Clapeyron's equation calculator
Clapeyron's equation calculator
Calculations related to Clapeyron's equation known also as ideal gas law. Enter known values (e.g. pressure and temperature) and select which value you want to find out (e.g. volume) and we'll show you step-by-step how to transform basic formula and reach your result in desired units.

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Calculations data - enter values, that you know here

Pressure (p)
Volume (V)
Number of moles (n)
Temperature (T)

Units normalization

Number of moles (n)Show source1 [mol]1\ \left[mol\right]
Temperature (T)Show source0 [C] = 273.15 [K]0\ \left[^\circ C\right]\ =\ 273.15\ \left[K\right]
Volume (V)
Pressure (p)Show source1013.25 [hPa] = 1.0132510+5 [Pa]1013.25\ \left[hPa\right]\ =\ 1.01325\cdot10^{+5}\ \left[Pa\right]

Result: Volume (V)

Used formulaShow sourceV:=(nRT)p\mathrm{V}:=\frac{\left( n\cdot R\cdot\mathrm{T}\right)}{ p}
ResultShow source0.002696 R0.002696~ R
Numerical resultShow source22.42 [dm3]22.42\ \left[dm^3\right]
Result step by step
1Show source((1)R(273.15))(1.0132510+5)\frac{\left(\left(1\right)\cdot R\cdot\left(273.15\right)\right)}{\left(1.01325\cdot10^{+5}\right)}Removed unneded parenthesis
2Show source(1R273.15)1.0132510+5\frac{\left(1\cdot R\cdot273.15\right)}{1.01325\cdot10^{+5}}Multiply by one
3Show source(R273.15)1.0132510+5\frac{\left( R\cdot273.15\right)}{1.01325\cdot10^{+5}}Rearrange coefficents
4Show source273.15 R1.0132510+5\frac{273.15~ R}{1.01325\cdot10^{+5}}Simplify arithmetic
5Show source0.002696 R0.002696~ RResult
Numerical result step by step
1Show source0.0026968.31445984850.002696\cdot8.3144598485Simplify arithmetic
2Show source0.022420.02242Result
Units normalizationShow source0.02242 [m3] = 22.42 [dm3]0.02242\ \left[m^3\right]\ =\ 22.42\ \left[dm^3\right]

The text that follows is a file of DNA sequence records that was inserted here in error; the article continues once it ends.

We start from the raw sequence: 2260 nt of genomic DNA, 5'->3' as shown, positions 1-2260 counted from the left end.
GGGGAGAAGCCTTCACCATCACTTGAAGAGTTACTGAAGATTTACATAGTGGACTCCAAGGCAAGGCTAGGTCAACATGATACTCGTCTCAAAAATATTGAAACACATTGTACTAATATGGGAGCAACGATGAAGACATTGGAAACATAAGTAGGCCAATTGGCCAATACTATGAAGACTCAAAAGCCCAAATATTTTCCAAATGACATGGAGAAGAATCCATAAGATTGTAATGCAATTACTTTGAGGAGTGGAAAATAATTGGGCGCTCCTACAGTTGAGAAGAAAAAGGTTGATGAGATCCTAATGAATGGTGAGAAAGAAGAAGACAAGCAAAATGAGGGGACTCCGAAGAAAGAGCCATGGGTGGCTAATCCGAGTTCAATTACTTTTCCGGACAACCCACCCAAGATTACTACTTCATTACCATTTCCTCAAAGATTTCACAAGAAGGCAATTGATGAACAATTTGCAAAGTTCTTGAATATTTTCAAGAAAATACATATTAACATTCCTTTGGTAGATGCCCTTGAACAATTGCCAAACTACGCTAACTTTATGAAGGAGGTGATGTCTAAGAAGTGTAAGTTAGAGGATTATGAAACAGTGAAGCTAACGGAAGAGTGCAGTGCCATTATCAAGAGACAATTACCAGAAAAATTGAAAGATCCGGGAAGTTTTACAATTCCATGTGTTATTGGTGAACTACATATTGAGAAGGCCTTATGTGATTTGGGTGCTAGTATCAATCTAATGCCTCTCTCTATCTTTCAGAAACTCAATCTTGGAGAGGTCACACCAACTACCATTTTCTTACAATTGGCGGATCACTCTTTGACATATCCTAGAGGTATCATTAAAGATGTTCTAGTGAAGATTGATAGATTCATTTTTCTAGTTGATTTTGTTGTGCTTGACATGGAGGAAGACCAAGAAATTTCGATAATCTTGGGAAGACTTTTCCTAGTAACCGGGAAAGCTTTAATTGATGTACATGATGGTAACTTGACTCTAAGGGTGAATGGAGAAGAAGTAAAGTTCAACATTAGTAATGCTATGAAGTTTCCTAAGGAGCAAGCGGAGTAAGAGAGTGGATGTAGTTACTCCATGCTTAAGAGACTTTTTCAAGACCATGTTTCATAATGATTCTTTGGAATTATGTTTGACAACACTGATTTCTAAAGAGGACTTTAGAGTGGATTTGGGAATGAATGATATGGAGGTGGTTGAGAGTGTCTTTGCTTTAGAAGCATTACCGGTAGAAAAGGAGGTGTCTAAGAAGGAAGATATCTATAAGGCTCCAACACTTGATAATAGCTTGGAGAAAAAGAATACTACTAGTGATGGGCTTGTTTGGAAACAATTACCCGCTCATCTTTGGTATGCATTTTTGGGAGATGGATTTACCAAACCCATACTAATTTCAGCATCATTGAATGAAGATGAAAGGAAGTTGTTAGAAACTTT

Some facts

  • The perfect gas (also known as ideal gas) is a hypothetical, simplified model approximating the behavior of real gases. A perfect gas is different from the real one, in that its molecules do not interact with each other.
  • More formally, we say that the perfect gas does not take intermolecular interactions into account.
  • The ideal gas law was first formulated in 1834 by Benoîta Clapeyron. For this reason, it is also known as the Clapeyron equation.
  • The ideal gas state equation is usually written in the following form:
    pV=nRTpV = nRT
  • The Clapeyron equation was originally a generalization (synthesis) of the then known empirical laws describing in a rough way the behavior of gases:
    • the Boyls law - the gas pressure is inversely proportional to the volume:
      p1Vp \propto \frac{1}{V}
    • the Charles law - the volume of gas is directly proportional to the temperature:
      VTV \propto T
    • the Avogadro law - the volume of gas is directly proportional to the number of moles of gas in the vessel:
      VnV \propto n
    • the Gay-Lussac law - the gas pressure is directly proportional to the temperature:
      pTp \propto T

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